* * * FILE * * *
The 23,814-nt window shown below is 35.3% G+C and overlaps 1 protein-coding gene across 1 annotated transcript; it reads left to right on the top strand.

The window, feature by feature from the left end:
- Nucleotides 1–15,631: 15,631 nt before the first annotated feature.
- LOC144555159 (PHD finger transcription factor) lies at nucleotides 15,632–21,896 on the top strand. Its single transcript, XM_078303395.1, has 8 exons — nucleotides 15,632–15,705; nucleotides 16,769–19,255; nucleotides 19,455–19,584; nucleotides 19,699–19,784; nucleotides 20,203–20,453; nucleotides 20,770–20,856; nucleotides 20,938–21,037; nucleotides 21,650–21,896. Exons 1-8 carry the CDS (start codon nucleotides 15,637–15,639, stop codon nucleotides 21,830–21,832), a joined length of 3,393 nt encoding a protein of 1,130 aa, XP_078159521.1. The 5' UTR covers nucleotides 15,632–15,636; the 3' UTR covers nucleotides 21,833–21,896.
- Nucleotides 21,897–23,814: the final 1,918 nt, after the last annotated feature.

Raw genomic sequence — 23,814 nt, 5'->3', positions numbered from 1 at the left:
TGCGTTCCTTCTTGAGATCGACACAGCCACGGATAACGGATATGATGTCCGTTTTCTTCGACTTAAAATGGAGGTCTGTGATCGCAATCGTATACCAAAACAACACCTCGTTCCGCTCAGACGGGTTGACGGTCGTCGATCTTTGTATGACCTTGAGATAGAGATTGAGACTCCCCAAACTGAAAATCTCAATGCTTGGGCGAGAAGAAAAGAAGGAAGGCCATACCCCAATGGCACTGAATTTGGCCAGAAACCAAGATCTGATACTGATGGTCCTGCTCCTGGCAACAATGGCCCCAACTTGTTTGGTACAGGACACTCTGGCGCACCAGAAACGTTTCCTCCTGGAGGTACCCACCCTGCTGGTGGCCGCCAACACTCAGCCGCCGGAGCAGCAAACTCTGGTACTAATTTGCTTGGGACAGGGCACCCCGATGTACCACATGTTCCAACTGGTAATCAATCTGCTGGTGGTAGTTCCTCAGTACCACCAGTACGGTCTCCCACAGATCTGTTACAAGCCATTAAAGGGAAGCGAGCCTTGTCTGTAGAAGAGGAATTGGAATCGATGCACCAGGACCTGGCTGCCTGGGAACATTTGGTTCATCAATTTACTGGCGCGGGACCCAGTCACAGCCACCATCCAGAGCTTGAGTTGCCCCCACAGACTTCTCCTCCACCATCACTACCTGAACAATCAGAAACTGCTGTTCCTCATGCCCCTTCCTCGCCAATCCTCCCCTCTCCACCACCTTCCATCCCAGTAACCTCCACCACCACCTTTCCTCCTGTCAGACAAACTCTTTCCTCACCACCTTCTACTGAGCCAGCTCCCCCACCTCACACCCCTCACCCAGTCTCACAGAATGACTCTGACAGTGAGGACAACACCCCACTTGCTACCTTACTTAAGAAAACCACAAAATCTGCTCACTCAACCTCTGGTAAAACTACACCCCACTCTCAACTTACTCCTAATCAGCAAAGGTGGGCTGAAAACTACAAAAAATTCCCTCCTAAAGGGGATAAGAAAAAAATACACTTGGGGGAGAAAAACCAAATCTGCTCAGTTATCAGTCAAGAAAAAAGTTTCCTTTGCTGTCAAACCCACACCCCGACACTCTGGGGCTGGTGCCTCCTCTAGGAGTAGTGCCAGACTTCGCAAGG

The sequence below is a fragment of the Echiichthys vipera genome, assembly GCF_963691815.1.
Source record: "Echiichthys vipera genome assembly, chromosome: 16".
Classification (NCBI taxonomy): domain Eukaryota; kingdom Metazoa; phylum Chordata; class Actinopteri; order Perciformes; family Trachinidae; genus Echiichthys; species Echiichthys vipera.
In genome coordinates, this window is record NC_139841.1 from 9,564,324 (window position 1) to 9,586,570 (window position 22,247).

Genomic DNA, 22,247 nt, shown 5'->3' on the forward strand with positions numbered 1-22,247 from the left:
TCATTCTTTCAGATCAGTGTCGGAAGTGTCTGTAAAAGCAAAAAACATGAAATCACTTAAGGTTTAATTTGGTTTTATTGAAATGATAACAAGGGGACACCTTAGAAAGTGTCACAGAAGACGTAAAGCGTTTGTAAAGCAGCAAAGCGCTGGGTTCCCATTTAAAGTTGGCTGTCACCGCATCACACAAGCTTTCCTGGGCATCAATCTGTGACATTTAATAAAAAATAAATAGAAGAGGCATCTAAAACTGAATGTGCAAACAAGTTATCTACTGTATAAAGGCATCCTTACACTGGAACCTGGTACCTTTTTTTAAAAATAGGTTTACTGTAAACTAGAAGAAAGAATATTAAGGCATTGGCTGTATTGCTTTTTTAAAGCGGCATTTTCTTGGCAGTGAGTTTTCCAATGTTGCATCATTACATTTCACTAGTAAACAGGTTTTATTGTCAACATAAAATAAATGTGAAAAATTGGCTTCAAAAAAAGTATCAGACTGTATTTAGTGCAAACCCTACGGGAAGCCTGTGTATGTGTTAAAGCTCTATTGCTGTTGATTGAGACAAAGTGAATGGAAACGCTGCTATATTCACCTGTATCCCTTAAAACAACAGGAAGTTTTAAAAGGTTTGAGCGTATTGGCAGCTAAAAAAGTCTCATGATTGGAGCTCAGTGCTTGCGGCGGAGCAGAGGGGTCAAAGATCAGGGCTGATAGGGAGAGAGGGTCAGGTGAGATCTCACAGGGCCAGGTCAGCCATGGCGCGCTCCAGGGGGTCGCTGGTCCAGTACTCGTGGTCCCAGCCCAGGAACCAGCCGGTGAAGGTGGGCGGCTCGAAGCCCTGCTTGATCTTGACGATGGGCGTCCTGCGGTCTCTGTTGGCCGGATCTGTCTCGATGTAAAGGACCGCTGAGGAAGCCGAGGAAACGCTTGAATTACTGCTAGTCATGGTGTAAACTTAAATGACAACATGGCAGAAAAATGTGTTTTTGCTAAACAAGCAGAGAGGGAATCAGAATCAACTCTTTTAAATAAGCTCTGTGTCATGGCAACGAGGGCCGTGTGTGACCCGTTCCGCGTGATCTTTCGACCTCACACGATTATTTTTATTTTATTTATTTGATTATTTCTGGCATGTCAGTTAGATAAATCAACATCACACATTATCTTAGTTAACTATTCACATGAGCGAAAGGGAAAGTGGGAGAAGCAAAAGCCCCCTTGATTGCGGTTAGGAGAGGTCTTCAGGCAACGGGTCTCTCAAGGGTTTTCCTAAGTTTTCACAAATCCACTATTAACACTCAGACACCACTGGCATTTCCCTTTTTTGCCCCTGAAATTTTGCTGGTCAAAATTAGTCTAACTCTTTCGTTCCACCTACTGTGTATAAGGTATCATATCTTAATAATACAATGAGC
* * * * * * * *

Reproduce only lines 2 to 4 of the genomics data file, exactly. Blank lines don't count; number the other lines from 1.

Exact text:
The window, feature by feature from the left end:
- Nucleotides 1–15,631: 15,631 nt before the first annotated feature.
- LOC144555159 (PHD finger transcription factor) lies at nucleotides 15,632–21,896 on the top strand. Its single transcript, XM_078303395.1, has 8 exons — nucleotides 15,632–15,705; nucleotides 16,769–19,255; nucleotides 19,455–19,584; nucleotides 19,699–19,784; nucleotides 20,203–20,453; nucleotides 20,770–20,856; nucleotides 20,938–21,037; nucleotides 21,650–21,896. Exons 1-8 carry the CDS (start codon nucleotides 15,637–15,639, stop codon nucleotides 21,830–21,832), a joined length of 3,393 nt encoding a protein of 1,130 aa, XP_078159521.1. The 5' UTR covers nucleotides 15,632–15,636; the 3' UTR covers nucleotides 21,833–21,896.